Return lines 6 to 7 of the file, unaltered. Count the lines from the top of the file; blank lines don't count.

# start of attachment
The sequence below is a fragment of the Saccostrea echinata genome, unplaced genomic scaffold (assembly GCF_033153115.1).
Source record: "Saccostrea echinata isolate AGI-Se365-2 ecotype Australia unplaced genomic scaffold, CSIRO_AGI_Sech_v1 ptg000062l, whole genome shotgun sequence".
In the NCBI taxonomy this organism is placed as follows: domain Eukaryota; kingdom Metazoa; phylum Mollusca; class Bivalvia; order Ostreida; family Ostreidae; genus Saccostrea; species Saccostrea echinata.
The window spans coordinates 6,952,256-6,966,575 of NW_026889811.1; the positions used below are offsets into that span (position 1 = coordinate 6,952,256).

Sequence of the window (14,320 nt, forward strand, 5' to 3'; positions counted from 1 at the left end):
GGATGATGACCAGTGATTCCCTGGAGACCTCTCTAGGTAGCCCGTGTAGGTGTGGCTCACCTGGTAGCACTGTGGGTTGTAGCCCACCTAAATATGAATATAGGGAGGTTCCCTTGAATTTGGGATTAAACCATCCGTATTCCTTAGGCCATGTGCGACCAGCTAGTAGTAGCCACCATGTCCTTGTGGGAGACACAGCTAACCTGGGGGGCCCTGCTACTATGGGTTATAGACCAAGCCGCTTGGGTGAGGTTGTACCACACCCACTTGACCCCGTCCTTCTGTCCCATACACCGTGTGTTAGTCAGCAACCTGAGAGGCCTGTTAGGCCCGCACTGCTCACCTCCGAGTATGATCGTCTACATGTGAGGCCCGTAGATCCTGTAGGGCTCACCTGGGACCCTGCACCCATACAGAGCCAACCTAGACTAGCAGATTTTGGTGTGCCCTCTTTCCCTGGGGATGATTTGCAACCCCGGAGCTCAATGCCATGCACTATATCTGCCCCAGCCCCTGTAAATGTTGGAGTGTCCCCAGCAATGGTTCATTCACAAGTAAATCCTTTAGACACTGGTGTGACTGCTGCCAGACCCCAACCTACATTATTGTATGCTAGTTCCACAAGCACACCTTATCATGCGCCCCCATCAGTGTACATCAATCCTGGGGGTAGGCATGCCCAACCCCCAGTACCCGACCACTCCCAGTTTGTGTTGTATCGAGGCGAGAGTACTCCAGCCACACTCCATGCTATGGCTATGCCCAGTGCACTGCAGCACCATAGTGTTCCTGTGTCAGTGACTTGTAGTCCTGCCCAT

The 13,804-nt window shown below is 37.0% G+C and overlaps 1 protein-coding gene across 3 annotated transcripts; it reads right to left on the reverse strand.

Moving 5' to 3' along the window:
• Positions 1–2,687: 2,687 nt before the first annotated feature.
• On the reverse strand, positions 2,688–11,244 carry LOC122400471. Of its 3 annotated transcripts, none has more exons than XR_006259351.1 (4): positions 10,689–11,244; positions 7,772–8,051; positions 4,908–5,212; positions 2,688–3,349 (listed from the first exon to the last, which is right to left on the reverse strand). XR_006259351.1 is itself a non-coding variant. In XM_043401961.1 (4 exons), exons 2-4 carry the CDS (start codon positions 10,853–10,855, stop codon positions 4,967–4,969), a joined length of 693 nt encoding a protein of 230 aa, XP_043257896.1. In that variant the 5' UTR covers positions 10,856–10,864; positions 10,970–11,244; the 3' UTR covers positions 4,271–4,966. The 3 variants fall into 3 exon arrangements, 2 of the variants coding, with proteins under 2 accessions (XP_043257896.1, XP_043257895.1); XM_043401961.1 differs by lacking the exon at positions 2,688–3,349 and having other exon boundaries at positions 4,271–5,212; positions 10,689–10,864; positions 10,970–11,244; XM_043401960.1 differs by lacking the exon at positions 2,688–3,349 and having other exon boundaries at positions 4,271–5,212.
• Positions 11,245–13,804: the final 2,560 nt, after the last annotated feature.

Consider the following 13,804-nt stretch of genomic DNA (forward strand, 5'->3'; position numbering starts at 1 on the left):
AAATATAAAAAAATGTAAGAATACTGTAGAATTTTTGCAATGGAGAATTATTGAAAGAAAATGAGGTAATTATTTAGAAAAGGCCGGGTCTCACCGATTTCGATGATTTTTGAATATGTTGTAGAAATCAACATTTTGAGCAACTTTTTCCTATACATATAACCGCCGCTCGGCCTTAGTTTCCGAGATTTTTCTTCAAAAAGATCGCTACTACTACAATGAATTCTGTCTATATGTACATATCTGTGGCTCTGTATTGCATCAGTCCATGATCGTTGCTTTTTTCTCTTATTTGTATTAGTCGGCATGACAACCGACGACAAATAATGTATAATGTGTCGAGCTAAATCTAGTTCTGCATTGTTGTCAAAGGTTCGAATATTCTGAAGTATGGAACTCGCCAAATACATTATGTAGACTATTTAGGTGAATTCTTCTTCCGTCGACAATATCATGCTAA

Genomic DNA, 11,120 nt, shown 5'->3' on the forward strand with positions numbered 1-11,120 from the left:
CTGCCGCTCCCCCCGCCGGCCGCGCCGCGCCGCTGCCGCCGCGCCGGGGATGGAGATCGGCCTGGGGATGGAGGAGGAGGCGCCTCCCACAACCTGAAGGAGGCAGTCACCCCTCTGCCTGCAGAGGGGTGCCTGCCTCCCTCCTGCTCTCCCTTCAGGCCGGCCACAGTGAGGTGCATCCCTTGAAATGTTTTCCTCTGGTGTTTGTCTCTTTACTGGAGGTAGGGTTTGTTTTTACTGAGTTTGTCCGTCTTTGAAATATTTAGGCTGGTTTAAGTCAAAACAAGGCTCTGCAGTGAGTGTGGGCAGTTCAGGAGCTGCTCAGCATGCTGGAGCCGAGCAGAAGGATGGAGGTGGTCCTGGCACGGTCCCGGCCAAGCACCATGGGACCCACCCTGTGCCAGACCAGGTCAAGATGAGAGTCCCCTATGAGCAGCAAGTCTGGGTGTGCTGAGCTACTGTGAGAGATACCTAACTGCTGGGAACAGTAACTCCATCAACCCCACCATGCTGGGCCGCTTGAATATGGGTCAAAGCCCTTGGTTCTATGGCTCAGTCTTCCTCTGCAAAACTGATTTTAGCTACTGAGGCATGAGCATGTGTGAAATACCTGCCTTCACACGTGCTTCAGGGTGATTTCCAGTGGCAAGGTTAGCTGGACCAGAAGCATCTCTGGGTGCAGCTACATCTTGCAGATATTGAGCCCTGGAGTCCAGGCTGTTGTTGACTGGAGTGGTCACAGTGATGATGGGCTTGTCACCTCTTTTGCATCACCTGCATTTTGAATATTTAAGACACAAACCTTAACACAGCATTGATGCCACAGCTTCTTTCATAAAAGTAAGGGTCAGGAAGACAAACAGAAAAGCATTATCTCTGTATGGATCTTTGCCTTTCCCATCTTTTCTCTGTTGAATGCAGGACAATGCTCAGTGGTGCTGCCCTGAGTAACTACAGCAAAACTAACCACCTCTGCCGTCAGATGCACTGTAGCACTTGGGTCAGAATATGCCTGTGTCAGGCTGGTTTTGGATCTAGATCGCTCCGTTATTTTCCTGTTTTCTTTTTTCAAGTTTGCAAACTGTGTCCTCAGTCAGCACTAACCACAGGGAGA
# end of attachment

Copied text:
GGATGATGACCAGTGATTCCCTGGAGACCTCTCTAGGTAGCCCGTGTAGGTGTGGCTCACCTGGTAGCACTGTGGGTTGTAGCCCACCTAAATATGAATATAGGGAGGTTCCCTTGAATTTGGGATTAAACCATCCGTATTCCTTAGGCCATGTGCGACCAGCTAGTAGTAGCCACCATGTCCTTGTGGGAGACACAGCTAACCTGGGGGGCCCTGCTACTATGGGTTATAGACCAAGCCGCTTGGGTGAGGTTGTACCACACCCACTTGACCCCGTCCTTCTGTCCCATACACCGTGTGTTAGTCAGCAACCTGAGAGGCCTGTTAGGCCCGCACTGCTCACCTCCGAGTATGATCGTCTACATGTGAGGCCCGTAGATCCTGTAGGGCTCACCTGGGACCCTGCACCCATACAGAGCCAACCTAGACTAGCAGATTTTGGTGTGCCCTCTTTCCCTGGGGATGATTTGCAACCCCGGAGCTCAATGCCATGCACTATATCTGCCCCAGCCCCTGTAAATGTTGGAGTGTCCCCAGCAATGGTTCATTCACAAGTAAATCCTTTAGACACTGGTGTGACTGCTGCCAGACCCCAACCTACATTATTGTATGCTAGTTCCACAAGCACACCTTATCATGCGCCCCCATCAGTGTACATCAATCCTGGGGGTAGGCATGCCCAACCCCCAGTACCCGACCACTCCCAGTTTGTGTTGTATCGAGGCGAGAGTACTCCAGCCACACTCCATGCTATGGCTATGCCCAGTGCACTGCAGCACCATAGTGTTCCTGTGTCAGTGACTTGTAGTCCTGCCCAT

The 13,804-nt window shown below is 37.0% G+C and overlaps 1 protein-coding gene across 3 annotated transcripts; it reads right to left on the reverse strand.